These photos are more difficult to comment on sometimes. They fall into a range where there isn't anything truly exciting about the photo, but there is nothing dramatically wrong with it either. Once again, subject choice is probably a culprit in the mediocrity of the photograph. The photo may have potential to be a good photo with a little extra effort... a little planning... a little concentration... a little patience... In a situation like this, a good comment may include a suggestion for improvement.

3 - It's a good photo.

These seem to be the easiest to comment on. When you like a photo, it's usually fairly easy to write something about what you like. There are strong elements of the photograph that touch you in some way... it's a strong subject... it's an emotional photograph... it's artistic in ways.... it's worthy of hanging on the wall as a print... The color is strong... there is an appealing mood shown in the photograph...

Each of these sections gives you some basis to formulate a comment. I have basically presented comments that could actually be used with some specifics added to them to make them fit the particular photograph in question. You can always start simple and elaborate as much as you like.

Be Tactful When You Comment:

When you write a comment that is negative in any way, put yourself in the receiver's shoes. How would you feel if the comment was left on your photo?

Try to use positive words to describe negative things.... Example:

Negative: This photo stinks. The lighting sucks, your composition is no good, and the details are blown out. Too bad you chose to do this...

Positive: This photo doesn't impress me. The lighting is not strong enough for the subject, the centered composition doesn't seem to work as well as an off-centered composition would, and the photo is over exposed causing loss of detail in the highlights. I believe that a little closer attention to detail would improve the image significantly...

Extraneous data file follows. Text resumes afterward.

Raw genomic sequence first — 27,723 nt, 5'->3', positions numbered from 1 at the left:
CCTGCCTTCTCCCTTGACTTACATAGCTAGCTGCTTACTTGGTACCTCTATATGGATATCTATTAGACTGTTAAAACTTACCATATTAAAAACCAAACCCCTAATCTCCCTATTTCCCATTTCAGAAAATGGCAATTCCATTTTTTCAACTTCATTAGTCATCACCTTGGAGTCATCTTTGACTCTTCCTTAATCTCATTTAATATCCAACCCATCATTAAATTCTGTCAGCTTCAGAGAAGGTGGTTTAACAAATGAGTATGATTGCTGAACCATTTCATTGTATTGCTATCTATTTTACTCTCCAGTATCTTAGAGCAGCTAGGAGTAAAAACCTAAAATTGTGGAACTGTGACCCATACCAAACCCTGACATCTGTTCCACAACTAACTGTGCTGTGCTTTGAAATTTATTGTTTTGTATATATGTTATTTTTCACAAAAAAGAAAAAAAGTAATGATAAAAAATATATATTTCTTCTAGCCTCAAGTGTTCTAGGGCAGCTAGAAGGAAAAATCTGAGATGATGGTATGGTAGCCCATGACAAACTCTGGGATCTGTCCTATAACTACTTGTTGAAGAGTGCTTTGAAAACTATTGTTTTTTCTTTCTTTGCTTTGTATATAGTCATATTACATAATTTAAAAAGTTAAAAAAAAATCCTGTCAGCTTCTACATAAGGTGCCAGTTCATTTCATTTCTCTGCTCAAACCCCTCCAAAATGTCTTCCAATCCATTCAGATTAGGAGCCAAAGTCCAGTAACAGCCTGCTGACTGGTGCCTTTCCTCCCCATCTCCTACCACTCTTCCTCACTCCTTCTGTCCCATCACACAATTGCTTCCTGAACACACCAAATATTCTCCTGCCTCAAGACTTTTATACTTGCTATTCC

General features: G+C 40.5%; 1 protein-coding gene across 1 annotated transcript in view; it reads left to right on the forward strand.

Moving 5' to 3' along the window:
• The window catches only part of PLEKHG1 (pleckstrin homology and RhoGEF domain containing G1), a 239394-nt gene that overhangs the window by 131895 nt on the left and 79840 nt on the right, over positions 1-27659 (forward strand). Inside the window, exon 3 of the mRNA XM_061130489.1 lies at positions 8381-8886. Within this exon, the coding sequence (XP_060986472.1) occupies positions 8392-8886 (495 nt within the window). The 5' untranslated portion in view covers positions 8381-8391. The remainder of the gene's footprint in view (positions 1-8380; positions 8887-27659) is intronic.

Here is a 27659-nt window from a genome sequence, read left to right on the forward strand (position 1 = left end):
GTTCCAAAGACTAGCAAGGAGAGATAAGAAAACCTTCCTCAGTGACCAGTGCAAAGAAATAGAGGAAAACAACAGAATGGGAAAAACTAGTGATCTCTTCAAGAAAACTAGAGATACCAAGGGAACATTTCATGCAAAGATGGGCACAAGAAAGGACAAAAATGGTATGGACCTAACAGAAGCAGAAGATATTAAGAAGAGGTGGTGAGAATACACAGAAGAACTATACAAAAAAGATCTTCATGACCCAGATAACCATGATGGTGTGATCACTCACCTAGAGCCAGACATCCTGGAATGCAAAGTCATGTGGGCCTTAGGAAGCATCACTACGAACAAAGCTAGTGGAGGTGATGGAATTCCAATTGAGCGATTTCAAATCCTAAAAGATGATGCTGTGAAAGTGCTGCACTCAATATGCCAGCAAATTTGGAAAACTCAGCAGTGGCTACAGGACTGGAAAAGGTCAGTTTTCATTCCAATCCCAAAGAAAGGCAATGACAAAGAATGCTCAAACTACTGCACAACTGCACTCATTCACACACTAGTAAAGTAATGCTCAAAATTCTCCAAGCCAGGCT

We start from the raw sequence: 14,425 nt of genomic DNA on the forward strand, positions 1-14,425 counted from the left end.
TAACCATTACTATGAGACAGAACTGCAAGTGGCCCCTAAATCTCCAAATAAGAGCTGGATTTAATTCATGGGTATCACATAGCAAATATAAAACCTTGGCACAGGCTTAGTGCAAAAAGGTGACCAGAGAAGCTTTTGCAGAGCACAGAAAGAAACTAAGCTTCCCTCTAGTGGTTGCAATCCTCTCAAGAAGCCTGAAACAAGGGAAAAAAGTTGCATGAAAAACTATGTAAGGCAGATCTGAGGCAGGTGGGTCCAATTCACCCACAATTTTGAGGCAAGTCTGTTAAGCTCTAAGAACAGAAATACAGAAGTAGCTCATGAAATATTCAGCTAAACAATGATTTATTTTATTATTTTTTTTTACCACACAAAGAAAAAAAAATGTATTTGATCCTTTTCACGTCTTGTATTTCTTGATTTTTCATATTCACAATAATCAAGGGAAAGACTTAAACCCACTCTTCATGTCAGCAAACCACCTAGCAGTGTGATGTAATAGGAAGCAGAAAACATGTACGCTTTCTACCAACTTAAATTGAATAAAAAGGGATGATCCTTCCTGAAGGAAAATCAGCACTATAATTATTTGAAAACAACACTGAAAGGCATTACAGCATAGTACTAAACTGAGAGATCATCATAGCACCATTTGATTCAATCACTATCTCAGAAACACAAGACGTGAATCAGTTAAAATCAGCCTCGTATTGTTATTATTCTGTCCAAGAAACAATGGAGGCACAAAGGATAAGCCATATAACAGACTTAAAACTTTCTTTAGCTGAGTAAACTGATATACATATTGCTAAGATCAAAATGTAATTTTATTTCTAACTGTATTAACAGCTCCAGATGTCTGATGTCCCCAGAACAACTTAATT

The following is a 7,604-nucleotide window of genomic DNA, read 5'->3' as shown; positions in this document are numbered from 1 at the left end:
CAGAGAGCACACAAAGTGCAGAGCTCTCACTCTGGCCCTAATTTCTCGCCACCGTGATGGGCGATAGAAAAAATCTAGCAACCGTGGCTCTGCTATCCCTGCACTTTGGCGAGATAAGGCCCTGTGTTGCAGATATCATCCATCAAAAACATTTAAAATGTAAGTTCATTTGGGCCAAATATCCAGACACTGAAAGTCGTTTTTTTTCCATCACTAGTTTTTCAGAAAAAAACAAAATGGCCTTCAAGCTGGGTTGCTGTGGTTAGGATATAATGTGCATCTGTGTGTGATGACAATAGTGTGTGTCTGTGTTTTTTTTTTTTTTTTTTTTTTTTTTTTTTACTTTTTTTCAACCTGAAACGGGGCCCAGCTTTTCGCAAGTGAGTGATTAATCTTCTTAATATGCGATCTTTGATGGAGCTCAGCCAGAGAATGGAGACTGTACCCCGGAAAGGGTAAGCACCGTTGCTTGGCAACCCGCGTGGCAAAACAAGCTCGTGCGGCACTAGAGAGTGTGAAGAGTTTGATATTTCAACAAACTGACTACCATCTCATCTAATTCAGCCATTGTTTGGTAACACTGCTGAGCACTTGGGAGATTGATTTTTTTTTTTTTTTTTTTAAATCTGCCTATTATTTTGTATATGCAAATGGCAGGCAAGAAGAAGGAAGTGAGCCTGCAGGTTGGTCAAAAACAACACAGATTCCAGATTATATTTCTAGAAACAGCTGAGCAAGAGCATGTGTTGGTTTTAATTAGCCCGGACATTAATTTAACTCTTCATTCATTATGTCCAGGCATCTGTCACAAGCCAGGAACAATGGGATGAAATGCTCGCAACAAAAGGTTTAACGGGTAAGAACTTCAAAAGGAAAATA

These two comments say the same thing. One leaves a lot better impression of the commenter than the other does...

Now, the real question is... How does this improve my photography?

In my personal experience, I believe that leaving comments has been one of the single most important elements of my own improvements over time. When I write a comment, I am actually studying a photograph and formulating a written opinion. My opinions usually include what I think is good or bad about a photo. It may also include suggestions for improvement. After doing this over and over on thousands of photographs, the thoughts that I write down stick with me when I'm working on photos of my own. I remember things I have said in the past... especially the negative things... These comments remain in the forefront of my mind and they help keep me from making the mistakes I have commented on when i'm shooting.

Commenting on a lot of photos is gruelling sometimes. It's a good idea to do just a few at a time and do that consistently.

Give it a try and see if it helps you

Related FAQs:
Lesson One
Lesson Two
Lesson Three

Related Threads:

Lesson One
Lesson Two
Lesson Three
Lesson Four

(Added by: Skaarjj on Sat 30-Aug-2003)

(Edited by: Skaarjj on Sat 30-Aug-2003)